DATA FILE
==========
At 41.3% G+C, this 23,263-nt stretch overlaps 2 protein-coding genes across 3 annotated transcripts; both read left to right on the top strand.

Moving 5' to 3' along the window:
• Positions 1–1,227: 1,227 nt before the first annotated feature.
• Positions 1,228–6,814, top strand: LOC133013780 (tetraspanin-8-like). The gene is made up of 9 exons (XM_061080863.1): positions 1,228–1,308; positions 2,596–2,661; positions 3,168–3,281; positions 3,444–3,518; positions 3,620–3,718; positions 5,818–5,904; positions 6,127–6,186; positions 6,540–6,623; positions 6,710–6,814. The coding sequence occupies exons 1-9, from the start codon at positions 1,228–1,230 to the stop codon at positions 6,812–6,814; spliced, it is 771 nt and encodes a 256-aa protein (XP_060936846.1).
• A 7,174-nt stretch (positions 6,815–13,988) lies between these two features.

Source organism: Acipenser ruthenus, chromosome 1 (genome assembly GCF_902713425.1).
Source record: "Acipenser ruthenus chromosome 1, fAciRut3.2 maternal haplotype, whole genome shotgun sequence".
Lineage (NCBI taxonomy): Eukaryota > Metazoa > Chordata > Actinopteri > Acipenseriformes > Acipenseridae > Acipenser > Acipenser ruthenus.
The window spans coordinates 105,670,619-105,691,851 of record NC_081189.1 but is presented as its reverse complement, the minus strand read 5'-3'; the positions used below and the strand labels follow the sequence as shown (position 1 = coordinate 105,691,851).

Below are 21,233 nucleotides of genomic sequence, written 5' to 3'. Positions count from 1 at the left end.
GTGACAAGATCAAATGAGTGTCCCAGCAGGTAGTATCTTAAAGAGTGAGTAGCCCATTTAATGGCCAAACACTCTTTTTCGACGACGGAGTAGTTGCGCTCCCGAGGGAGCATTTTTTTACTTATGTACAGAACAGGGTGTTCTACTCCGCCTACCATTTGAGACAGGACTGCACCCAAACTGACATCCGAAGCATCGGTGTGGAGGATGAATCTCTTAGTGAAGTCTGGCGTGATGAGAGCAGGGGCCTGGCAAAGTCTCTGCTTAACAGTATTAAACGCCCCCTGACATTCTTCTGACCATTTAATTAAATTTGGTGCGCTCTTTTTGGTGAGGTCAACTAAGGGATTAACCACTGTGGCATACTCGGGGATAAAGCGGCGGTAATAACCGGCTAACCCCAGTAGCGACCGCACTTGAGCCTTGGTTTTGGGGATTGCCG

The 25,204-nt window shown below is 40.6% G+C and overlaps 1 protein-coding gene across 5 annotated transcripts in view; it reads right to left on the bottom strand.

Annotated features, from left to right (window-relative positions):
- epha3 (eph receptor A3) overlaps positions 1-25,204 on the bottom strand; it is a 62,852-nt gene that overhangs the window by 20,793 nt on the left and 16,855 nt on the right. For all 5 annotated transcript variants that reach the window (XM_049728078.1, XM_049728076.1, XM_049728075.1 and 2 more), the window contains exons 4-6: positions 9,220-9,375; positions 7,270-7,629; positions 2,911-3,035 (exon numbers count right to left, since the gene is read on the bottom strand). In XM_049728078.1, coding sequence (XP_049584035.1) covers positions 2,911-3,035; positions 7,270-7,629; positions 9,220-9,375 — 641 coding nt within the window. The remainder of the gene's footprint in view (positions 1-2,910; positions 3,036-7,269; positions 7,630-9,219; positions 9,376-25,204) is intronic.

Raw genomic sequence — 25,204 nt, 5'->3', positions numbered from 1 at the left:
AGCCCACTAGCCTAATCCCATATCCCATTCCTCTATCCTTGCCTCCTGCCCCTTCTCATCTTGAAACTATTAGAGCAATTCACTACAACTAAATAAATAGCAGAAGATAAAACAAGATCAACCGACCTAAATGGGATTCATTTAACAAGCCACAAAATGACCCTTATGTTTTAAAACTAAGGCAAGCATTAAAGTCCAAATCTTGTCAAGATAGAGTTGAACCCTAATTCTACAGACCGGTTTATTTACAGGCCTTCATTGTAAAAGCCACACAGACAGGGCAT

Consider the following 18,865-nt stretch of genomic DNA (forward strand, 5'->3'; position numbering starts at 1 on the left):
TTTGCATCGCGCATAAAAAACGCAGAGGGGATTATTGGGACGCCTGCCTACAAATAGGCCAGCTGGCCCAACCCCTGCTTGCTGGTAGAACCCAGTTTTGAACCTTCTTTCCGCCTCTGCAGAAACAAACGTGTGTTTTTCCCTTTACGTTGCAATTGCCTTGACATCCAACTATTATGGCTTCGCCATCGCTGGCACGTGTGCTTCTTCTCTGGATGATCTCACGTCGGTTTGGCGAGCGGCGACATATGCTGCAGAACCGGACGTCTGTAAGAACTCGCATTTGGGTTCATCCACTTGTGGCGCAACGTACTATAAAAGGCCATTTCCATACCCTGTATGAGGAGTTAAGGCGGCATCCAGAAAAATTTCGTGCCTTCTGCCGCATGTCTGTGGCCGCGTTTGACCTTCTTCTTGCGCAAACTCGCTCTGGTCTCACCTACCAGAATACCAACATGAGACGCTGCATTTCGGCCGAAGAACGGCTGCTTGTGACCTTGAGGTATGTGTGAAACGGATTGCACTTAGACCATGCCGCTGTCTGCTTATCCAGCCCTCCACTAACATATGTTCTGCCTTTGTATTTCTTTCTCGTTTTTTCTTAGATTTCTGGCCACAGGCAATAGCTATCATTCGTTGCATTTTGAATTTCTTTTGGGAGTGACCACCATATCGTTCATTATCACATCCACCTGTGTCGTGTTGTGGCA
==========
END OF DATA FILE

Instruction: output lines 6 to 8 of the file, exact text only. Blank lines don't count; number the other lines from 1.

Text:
Source organism: Acipenser ruthenus, chromosome 1 (genome assembly GCF_902713425.1).
Source record: "Acipenser ruthenus chromosome 1, fAciRut3.2 maternal haplotype, whole genome shotgun sequence".
Lineage (NCBI taxonomy): Eukaryota > Metazoa > Chordata > Actinopteri > Acipenseriformes > Acipenseridae > Acipenser > Acipenser ruthenus.